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Members of Crass, the Pop Group, Killing Joke, PiL, and Current 93 are the New Banalists Orchestra

Mark Stewart titled the 2012 solo album he made with Kenneth Anger, Richard Hell, Tessa Pollitt, Keith Levene, Gina Birch, Factory Floor, Lee “Scratch” Perry, Youth, et al. The Politics of Envy. A proper dialectician, he prepared the way by singing about the “Envy of Politics” on 2011’s Mammon, a six-track digital album by London’s New Banalists Orchestra.

The orchestra appears to be the musical component of the New Banalists group founded by Stewart and the artist Rupert Goldsworthy. The Bandcamp page says only that the New Banalists “formed an orchestra to proclaim [their] manifesto”—which is refreshingly concise, as manifestos go, and seems to be slightly different in each iteration:



Rupert Goldsworthy and Mark Stewart’s beautiful logo for the New Banalists
On Mammon, Penny Rimbaud and Eve Libertine of Crass, John Sinclair of the White Panther Party and the MC5’s management, David Tibet of Current 93, and Zodiac Mindwarp (“The trick is to tough it out, sailor”) of the Love Reaction espouse a bohemian, psychedelic anticapitalism over music by Youth of Killing Joke and Michael Rendall, some of which will sound familiar to fans of Hypnopazūzu. Ex-PiL guitarist Keith Levene and the late cannabis kingpin Howard “Mr. Nice” Marks are on there, too.

After the jump, watch the ad for Mammon and then stream the whole thing…

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A half-hour version of Slayer’s ‘Angel of Death’ celebrates 30 years of ‘Reign in Blood’
09:46 am


Current 93
Nurse With Wound
Andrew Liles

Reign in Blood, released on October 7, 1986, is the thrash album, and its first track “Angel of Death” is the Slayer song. The lyrics of “Angel of Death” concern the unspeakable deeds of the Nazi doctor Josef Mengele, but I believe the real subject of the song is Tom Araya’s opening scream: an announcement that the Lord of Misrule is back from summer vacation, “shred-ready,” and about to make some total posers eat his dust. A call to mayhem, its effect on a crowd is instantaneous. Dropping the needle on side one of Reign in Blood can transform your garden party from a summer idyll into a hellscape of exploding crockery, crushed sandwiches, and arterial geysers of tea toot sweet.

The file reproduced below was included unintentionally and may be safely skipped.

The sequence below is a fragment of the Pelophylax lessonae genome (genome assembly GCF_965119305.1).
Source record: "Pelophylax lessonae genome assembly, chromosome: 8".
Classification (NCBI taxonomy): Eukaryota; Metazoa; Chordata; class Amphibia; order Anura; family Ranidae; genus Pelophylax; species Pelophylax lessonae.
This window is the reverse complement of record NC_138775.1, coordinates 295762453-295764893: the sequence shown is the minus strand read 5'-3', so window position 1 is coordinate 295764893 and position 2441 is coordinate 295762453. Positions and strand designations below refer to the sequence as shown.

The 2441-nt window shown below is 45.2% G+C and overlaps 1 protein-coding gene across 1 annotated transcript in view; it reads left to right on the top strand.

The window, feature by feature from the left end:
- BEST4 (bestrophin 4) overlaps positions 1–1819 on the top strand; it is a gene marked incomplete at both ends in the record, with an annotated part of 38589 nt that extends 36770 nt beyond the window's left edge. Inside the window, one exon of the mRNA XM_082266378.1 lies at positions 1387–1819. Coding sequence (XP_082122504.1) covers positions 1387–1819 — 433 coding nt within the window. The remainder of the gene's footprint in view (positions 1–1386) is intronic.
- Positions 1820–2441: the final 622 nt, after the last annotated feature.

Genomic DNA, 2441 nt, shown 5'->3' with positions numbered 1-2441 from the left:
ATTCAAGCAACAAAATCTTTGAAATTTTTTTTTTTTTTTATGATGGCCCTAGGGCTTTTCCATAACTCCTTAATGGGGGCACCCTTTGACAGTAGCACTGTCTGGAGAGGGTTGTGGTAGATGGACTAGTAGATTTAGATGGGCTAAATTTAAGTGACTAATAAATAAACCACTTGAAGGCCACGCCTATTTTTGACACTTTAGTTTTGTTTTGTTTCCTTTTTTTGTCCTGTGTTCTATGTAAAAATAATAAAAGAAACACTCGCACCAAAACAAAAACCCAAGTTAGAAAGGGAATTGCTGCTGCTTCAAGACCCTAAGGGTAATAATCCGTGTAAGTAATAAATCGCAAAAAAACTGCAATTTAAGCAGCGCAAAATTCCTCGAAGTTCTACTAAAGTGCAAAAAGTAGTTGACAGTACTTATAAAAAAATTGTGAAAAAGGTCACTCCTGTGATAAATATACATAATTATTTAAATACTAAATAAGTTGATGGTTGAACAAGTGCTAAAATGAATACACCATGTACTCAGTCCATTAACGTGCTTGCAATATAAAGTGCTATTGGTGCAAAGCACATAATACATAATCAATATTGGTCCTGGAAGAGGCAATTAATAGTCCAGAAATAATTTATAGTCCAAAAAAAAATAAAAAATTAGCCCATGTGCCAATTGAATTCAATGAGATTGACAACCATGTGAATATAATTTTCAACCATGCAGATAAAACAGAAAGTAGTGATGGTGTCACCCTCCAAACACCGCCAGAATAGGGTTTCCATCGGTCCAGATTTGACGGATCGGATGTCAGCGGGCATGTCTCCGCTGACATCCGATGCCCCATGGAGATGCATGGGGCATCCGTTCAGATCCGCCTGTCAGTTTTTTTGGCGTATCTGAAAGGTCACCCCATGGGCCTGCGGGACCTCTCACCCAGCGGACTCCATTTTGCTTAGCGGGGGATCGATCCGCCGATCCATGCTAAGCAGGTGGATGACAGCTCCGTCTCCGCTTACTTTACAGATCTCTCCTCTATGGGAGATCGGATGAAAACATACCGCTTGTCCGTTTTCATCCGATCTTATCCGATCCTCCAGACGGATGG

Having thrown this number into a few DJ sets at bars, I can tell you that patrons enjoy it a lot more than management does. Its signal to kill and destroy emboldens the laborer and frightens the capitalist. Maybe this is a distinctly Southern California phenomenon. In these parts, when one is behind the wheel of one’s Japanese sedan and “Angel of Death” comes out of the speakers, one simply knows to start shrieking, floor the accelerator, and close one’s eyes (or, I suppose, if you are a person of wealth, whimper, pull onto the shoulder, and call for help).

Thirty years is a long time to be conditioned. By now, reaction to this stimulus is involuntary and probably unconscious, too. I’m not sure what my own Pavlovian response would be if I were at a loved one’s funeral and “Angel of Death” came on, but I would not be surprised to find myself whacking my late friend’s body against a load-bearing wall when the music ended and the fog lifted.

In honor of the 30th anniversary of Reign in Blood, the musician and producer Andrew Liles has created a 30-minute version of this monster song. The original was only 4:52. A simple calculation will demonstrate that your new best friend Andrew Liles just made “Angel of Death” six times better for free. It’s the latest in what Liles calls an “ad hoc series of massive extensions of classic tracks.” Like his previous creations, “45 Minutes of Black Sabbath by Black Sabbath for 45 Years” and the Motörhead tribute “Overkill Overkilled by Overkill,” the extended “Angel of Death” is longer than the album on which it first appeared. I can’t help you interpret Liles’ main addition to the track, a female vocalist speaking in German. A non-Germanophone, I can only make out the part where she’s saying “Angel of Death” over and over; as far as I know, the rest of what she’s saying is as likely to come from Sing mit Heino as Ilsa, She Wolf of the SS.

Hear it after the jump…

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Number 666: The Aleister Crowley issue of Flexipop!